Ken Clarke is a seasoned campaigner and veteran of hundreds of television interviews, so it seemed odd that he would be caught out on camera in a television studio, with the microphone on, sharing candid opinions on the Tory leadership contenders. It was so odd in fact that some suggested he must have known what he was doing. But others questioned the ethics of Sky News for broadcasting the comments.
A fairly unscientific Twitter poll of over 1,000 Media Blog followers found 59% of respondents thought it unethical of Sky to show the clip. However, some said that hadn’t stopped them enjoying the clip and sharing it.
- See: Sky News defends broadcast of candid conversation between Ken Clarke and Sir Malcolm Rifkind on Tory leadership race
But Clarke knew he was in a television studio and he will have known producers, journalists and researchers were all within earshot, in the studio and in the gallery. At one point a member of crew appeared in shot next to Clarke (below), making it clear he could not have thought he was speaking alone in private with his colleague Malcolm Rifkind.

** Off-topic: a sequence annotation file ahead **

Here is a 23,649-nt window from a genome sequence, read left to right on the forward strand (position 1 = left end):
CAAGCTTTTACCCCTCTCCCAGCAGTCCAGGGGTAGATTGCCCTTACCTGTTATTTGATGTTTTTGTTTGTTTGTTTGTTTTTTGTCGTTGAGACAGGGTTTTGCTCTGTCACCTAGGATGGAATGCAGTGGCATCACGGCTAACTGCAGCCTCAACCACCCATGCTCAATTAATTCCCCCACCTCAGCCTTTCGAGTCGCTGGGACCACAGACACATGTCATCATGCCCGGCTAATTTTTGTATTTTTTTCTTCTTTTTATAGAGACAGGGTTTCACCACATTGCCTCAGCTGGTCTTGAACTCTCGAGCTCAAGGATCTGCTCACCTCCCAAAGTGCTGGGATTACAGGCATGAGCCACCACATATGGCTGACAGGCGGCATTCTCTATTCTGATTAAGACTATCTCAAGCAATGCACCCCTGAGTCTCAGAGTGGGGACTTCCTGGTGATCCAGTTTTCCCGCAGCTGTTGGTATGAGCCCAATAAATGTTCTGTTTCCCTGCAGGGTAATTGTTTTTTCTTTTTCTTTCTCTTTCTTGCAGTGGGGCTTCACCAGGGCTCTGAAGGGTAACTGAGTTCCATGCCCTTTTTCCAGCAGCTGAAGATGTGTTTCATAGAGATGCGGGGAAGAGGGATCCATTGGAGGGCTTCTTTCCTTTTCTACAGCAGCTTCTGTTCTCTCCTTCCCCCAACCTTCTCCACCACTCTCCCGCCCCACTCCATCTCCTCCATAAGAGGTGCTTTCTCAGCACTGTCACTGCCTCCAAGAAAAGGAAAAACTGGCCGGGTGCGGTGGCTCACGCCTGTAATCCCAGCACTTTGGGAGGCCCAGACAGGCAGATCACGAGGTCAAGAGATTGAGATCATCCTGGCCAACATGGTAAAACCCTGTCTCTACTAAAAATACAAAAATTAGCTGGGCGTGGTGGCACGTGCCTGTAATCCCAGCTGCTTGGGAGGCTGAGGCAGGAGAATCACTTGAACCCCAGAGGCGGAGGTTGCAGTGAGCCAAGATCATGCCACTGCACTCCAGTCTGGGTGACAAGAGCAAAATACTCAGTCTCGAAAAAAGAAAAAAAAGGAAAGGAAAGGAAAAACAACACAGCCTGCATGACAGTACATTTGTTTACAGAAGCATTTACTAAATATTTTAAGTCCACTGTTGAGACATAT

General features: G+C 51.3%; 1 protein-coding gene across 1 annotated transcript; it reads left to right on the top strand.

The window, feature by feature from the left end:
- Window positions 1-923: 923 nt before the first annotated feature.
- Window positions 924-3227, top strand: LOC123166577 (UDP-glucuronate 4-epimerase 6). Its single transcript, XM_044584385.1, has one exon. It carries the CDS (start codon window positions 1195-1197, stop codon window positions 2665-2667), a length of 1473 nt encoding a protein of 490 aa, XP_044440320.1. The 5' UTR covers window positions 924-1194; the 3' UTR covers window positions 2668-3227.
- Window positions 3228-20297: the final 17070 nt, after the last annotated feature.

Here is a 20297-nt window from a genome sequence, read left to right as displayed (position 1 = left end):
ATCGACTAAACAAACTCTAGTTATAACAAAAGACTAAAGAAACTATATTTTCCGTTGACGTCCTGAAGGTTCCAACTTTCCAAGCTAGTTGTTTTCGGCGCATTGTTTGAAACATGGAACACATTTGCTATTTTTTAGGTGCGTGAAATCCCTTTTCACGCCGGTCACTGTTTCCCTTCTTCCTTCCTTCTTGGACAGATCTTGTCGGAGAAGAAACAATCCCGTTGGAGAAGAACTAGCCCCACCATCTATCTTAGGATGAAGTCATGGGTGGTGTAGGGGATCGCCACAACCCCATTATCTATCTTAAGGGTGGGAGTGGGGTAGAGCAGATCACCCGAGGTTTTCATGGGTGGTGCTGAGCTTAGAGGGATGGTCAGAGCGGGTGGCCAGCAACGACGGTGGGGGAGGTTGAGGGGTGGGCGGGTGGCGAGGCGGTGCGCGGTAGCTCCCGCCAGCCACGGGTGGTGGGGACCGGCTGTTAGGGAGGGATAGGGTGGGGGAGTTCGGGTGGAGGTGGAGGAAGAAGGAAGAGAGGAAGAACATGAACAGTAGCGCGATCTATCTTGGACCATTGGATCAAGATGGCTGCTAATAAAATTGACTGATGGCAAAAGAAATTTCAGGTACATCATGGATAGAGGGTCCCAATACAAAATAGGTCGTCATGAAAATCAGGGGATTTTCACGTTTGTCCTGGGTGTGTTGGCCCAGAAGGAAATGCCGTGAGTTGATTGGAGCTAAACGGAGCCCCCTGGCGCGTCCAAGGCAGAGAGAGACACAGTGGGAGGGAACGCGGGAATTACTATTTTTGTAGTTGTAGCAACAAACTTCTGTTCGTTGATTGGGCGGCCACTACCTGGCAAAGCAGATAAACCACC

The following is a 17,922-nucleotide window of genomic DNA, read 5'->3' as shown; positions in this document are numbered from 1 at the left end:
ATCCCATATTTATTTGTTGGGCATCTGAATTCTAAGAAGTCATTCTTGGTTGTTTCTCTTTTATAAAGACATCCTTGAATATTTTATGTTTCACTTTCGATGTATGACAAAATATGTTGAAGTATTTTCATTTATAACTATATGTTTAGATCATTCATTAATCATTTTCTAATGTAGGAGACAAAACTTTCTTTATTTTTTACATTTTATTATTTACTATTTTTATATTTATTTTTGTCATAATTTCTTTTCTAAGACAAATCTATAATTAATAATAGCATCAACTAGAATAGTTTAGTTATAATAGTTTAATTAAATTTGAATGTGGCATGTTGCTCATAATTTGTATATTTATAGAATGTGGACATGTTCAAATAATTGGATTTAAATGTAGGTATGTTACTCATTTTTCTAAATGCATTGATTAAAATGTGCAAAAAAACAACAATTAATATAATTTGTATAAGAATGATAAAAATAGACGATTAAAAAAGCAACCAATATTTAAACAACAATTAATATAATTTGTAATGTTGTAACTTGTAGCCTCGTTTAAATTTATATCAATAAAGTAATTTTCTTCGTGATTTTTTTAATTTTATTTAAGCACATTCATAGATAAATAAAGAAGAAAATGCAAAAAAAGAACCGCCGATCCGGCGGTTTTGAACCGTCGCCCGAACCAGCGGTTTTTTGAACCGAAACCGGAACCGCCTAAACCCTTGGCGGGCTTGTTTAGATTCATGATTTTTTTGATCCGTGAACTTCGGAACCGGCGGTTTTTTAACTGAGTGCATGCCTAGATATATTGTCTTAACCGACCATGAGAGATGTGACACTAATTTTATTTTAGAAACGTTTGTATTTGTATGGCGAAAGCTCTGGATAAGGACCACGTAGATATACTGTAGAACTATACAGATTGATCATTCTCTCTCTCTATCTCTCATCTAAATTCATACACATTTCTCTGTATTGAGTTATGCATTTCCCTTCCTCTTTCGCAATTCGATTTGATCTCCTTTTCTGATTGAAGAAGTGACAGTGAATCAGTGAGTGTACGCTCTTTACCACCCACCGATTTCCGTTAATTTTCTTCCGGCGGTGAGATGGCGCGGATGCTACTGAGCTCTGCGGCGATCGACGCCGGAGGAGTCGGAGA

Clarke will know there is no such thing as "off the record", especially when you’re sat in a television studio. It is the first rule of media training and one Clarke was either recklessly ignoring or cheekily exploiting. I tend to think the former, coupled with a large measure of not really caring who overheard, is the likeliest explanation and certainly Clarke and Rifkind don't seem too perturbed.